The Wycliffe Blog - Vestigia Dei

Vestigia Dei  – is a Latin term meaning “traces of God.” As a theological term it is associated with natural theology – that is, the view that there are vestiges of God within creation. We’ve chosen this term as the title of the Wycliffe College blog because our hope is that through these writings, readers might glimpse evidences for God as our writers interact with the wider world. 

A cup and an open book with water in the backdrop

Why I am not “a person of faith”

By John Bowen

I do not consider myself “a person of faith.” There, I said it. Are you shocked? 

Yes, I attend my parish church regularly. I say the creed without crossing my fingers. I renew my baptismal vows at least once a year. So what could it possibly mean to say I am not “a person of faith”?

Well, consider the fact that these days we call people what they want to...

Mon, October 25, 2021

two hands inoculating a person on the arm

Body Politics: Christian Theological Reflections on Vaccination

By Joseph Mangina

It never really occurred to me to not be vaccinated. On learning that effective vaccines against COVID-19 would soon be on the horizon, my initial reaction was: “Where can I sign up?” No doubt my eagerness can be explained in part by a sheer hunger for human connection, after months of lockdown existence. The lockdown had been taking its toll. I wanted to teach my students in person again, I...

Tue, October 19, 2021

1 Corinthians

The Difference between Truth and Opinion

By Stephen Chester

“One must not argue about opinions. A truth is a concentrated and serious procedure which must never come into competition with established opinions.” Alain Badiou, St Paul: The Foundation of Universalism (Stanford: Stanford University Press, 2003), 15.

 

Sometimes incidents that are not very important in themselves can crystallize for us the importance of issues that are much more significant. That happened for me many years...

Thu, October 14, 2021

A syringe in a disposable paper tray, Photo by matnapo at Unsplash

The vaccination question: a theologian reflects, part 1

By Ephraim Radner

This blog post is the first in a series, in which Wycliffe theology professors consider the COVID vaccination debate. In the following, Ephraim Radner, Professor of Historical Theology asks, “How did the issue of vaccination so divide the church?”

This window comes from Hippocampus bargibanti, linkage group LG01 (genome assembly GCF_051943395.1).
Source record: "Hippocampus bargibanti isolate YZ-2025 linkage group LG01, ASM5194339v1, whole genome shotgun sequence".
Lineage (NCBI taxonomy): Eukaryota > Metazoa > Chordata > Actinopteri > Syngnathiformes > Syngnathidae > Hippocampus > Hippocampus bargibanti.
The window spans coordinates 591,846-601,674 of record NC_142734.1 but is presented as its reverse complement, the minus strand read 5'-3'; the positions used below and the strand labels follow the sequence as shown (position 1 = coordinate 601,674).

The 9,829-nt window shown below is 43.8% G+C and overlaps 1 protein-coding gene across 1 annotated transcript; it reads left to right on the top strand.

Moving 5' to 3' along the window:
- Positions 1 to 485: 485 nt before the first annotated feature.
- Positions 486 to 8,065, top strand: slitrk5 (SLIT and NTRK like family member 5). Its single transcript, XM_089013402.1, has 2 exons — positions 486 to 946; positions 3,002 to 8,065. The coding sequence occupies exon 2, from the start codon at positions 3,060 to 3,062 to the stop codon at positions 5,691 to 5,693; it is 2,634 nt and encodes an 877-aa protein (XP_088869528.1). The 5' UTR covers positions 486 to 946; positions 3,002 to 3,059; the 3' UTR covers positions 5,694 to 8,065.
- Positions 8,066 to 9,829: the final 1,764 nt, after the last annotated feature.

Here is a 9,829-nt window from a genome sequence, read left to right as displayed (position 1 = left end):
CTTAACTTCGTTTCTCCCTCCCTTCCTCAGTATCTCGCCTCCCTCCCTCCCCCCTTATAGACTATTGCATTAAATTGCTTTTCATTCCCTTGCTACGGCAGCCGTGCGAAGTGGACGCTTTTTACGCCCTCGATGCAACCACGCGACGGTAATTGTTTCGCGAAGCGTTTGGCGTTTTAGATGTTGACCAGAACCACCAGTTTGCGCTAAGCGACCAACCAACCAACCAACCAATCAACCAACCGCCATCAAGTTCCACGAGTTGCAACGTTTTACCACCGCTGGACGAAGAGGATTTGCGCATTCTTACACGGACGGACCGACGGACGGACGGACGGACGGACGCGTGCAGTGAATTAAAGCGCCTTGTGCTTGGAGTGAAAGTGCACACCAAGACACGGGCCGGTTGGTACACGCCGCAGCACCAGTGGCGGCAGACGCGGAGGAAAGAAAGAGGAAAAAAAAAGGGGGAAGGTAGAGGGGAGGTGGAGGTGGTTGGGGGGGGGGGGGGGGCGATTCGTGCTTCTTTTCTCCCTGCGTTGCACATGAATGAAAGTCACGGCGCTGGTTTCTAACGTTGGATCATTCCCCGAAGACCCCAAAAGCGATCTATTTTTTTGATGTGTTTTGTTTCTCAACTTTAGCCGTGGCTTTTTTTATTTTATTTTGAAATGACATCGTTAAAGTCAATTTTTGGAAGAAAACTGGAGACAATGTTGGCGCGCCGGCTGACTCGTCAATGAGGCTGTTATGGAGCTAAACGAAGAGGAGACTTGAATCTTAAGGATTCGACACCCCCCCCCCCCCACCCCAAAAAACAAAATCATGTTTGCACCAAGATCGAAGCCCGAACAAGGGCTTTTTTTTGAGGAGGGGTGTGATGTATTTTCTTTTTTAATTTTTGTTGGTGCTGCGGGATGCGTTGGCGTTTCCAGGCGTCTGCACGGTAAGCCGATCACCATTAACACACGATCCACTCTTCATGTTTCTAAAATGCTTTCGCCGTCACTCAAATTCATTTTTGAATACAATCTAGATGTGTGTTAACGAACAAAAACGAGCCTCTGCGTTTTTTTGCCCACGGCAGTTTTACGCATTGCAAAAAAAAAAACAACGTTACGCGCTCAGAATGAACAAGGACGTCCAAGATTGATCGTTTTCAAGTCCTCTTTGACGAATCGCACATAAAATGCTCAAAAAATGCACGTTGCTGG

I am a conservative and traditionalist Christian. Yet during this Time of the Virus I seem to have ended up on opposite sides with many of those with whom I...

Tue, October 05, 2021

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Subway Prayer (or How to Pray for Strangers)

By Judy Paulsen

Eight years ago, our family moved into the heart of Toronto. One of the surprises that came with this move was being freed from my car; something I was completely dependent on while pastoring in suburbia. Now I was taking public transit every day as I travelled into Wycliffe College. I knew my trip would entail a short walk on both ends of a subway ride. What I didn’t know...

Fri, October 01, 2021

fishing

God’s Call for your life?

By Peter Robinson

“What is God’s call for my life?” That is a question most Christians think about at one time or another and it is certainly one of the questions we have in the back of our minds when we come to a college or seminary like Wycliffe—regardless of whether we are looking towards possible ordination/paid ministry or envisioning some type of volunteer ministry or service.

It is, potentially, a dangerous question...

Mon, September 27, 2021

Alan Hayes

Why Study Church History? Barking at False Pasts

By Alan L. Hayes

How can studying the past help us in our Christian formation?

It can help us in several ways: it can confront us with the mysteries of God's providence, globalize our understanding of Christian life and faith, explain why our churches do things the way they do, justify the norms that the Church ought to honour, and challenge false or biased constructions of the past that distort our sense of the...

Mon, September 20, 2021

Scrabble tiles spell out "Choose Your Words"

Meanings matter: clarifying “mission” and “gospel”

By John Bowen

I remember seminary students who were hoping to be ordained warning one another of the kind of questions they were likely to be asked in the selection process. “It used to be,” they said, “that you had to say something about the importance of the sacraments. But now,” they explained, “you’d better say something about the importance of mission, or you don’t have a chance.”

“Mission” has become a very...

Wed, September 15, 2021

 NORMASH operasjonstelt (1952) (15385421643).jpg

What is a theological college? Wycliffe College as a M.A.S.H. Unit

By Stephen Andrews

People think about theological colleges in different ways. To most, perhaps, they are simply schools, maybe professional schools, like the faculties of medicine or law or music. Wycliffe College’s incorporating documents identify us as a “divinity school,” indicating that the education we offer, while practical in its intention, has something to do with God. This is a place where one learns the tools of the pastoral or academic trades.

Some...

Thu, September 02, 2021

Leather couch out doors photo by Mitchell Gaiser, Unsplash

Reflections from a Covid-couch: Jesus comes to where we are

By Christopher Seitz

Senior Research Professor and Old Testament scholar Christopher Seitz recently contracted Covid-19 after having been vaccinated. His symptoms—while relatively mild—have nonetheless been disruptive. In the midst of his recuperation, he wrote this sermon using Mark 7: 24–37 (the story of Jesus’ encounter with the Canaanite woman) as his text, and granted permission for it to be shared here. 

 

Short and sweet—would be a good way to refer...

Thu, August 19, 2021